Kemmeter Column: Afghan war repeats US mistakes
By GENE KEMMETER
The United States is pulling out of Afghanistan, officially by the end of August, after 20 years there, the longest war in U.S. history. The war has also cost U.S. taxpayers more than $6.5 trillion dollars, the third most expensive in history.
News stories indicate that the Taliban are overrunning areas held by the Afghan troops, prompting some politicians to question whether the removal of U.S. troops might be premature because the action will create a Civil War.
At the same time, the U.S. is trying to help an estimated 70,000 Afghans, who helped the U.S. effort during those 20 years, leave the country and bring some of them to the U.S. to escape likely execution at the hands of the Taliban and other groups that are considered extremist.
Unfortunately, the history of the U.S. has been to go into countries to “help” them because they have been overrun by forces considered unfavorable to the U.S. and its support of democracy. The involvement has engaged the nation in long-lasting skirmishes that ultimately result in the U.S. abandoning their efforts after the extensive loss of American soldiers and many others to wage the war.
U.S. leaders decided the war had been going on long enough, and it was time for the Afghan government and people to assume control of their country.
The U.S. has supposedly trained the Afghan army and provided the latest in weapons and military equipment. But has it really grown the army and police forces in that nation to bring a democratic government to fruition?
U.S. troops left Bagram Air Base at the beginning of the month, and reportedly failed to inform Afghan authorities when they were leaving. As a result, Afghan troops had to chase looters from the base. Other news reports indicated Afghan troops were abandoning positions and fleeing to neighboring countries as Taliban forces claimed to control 85 percent of the country.
Throughout the years, U.S. leaders have failed to learn from previous experiences that they can’t impose a democracy on other nations. A democracy has to come from the heart and soul of each individual nation.
The U.S. can teach other nations about democracy, but it also has to inspire the residents of that nation about the benefits each person receives from individual freedom and rights, and how each person has to participate in that democracy to make it better. That inspiration has to be instilled in people that have never experienced it for generations.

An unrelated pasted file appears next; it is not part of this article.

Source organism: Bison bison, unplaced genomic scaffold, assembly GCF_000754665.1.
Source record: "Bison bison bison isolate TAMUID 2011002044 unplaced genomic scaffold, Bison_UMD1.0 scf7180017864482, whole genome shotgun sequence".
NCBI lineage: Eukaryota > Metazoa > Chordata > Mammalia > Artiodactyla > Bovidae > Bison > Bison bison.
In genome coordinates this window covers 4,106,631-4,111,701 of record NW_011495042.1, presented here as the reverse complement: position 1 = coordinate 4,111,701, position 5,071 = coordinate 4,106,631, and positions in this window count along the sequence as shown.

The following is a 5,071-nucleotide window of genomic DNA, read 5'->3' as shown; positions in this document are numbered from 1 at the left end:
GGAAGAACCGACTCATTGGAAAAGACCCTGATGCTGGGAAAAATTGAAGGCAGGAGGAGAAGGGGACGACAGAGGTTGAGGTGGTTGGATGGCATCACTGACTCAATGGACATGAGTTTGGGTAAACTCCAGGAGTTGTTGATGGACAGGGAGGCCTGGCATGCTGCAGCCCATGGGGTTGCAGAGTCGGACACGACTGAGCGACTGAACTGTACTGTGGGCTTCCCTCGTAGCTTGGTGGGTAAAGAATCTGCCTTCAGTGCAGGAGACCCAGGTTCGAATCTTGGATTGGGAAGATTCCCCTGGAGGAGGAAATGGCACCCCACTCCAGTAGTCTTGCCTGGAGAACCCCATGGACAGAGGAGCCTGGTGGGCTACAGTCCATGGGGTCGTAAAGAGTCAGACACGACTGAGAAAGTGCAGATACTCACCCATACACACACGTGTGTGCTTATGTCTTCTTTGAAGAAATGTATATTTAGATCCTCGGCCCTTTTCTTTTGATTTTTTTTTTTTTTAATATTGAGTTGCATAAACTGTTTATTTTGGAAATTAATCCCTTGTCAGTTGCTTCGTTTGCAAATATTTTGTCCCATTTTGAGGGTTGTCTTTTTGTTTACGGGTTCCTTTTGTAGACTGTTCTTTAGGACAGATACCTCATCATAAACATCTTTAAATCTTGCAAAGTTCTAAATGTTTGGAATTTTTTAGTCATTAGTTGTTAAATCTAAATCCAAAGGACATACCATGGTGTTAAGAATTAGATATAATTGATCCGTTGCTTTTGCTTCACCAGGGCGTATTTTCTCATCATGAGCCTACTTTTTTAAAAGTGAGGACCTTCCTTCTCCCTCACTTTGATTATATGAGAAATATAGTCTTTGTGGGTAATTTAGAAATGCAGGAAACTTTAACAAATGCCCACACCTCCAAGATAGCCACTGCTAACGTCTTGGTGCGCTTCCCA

Creating a monarchy or an autocratic government is much easier. Only a single leader and a handful of supporters are necessary to govern. Then the citizens need to follow what they are told to do. Those citizens can live the rest of their lives doing what they’re told to do and can stay out of trouble if they do just that.
The U.S. knows from previous engagements that those who supported the U.S. and were left behind were imprisoned or executed. Those left behind have lived in acute danger and need outside assistance.
In Afghanistan, many girls and women have been educated according to American standards,learning to read, write and function in jobs previously held only by men. Now those girls and women likely face persecution or death.
The U.S. has a horrendous track record in trying to build democracy around the world. The most tangible successes came at the end of World War II when the European countries, Japan and other nations turned to a more democratic government while also retaining vestiges of monarchies or prior governments.
Since then, the U.S. has intervened in several countries to stave off the slaughter of civilians, only to pull out of the country until another potential slaughter occurred. Efforts to change the government started out successful, but the country soon reverted to autocratic rule, restarting the cycle.
In the future, the U.S. is probably going to debate intervening in a country, and it needs to study its history and that country’s history fully before taking action. Any intervention means the U.S. will have to establish a plan to take care of the natives of that country who assist U.S. troops during that intervention.
And the U.S. needs to understand, changing a country’s thoughts about government and customs takes more than a decade. It takes generations.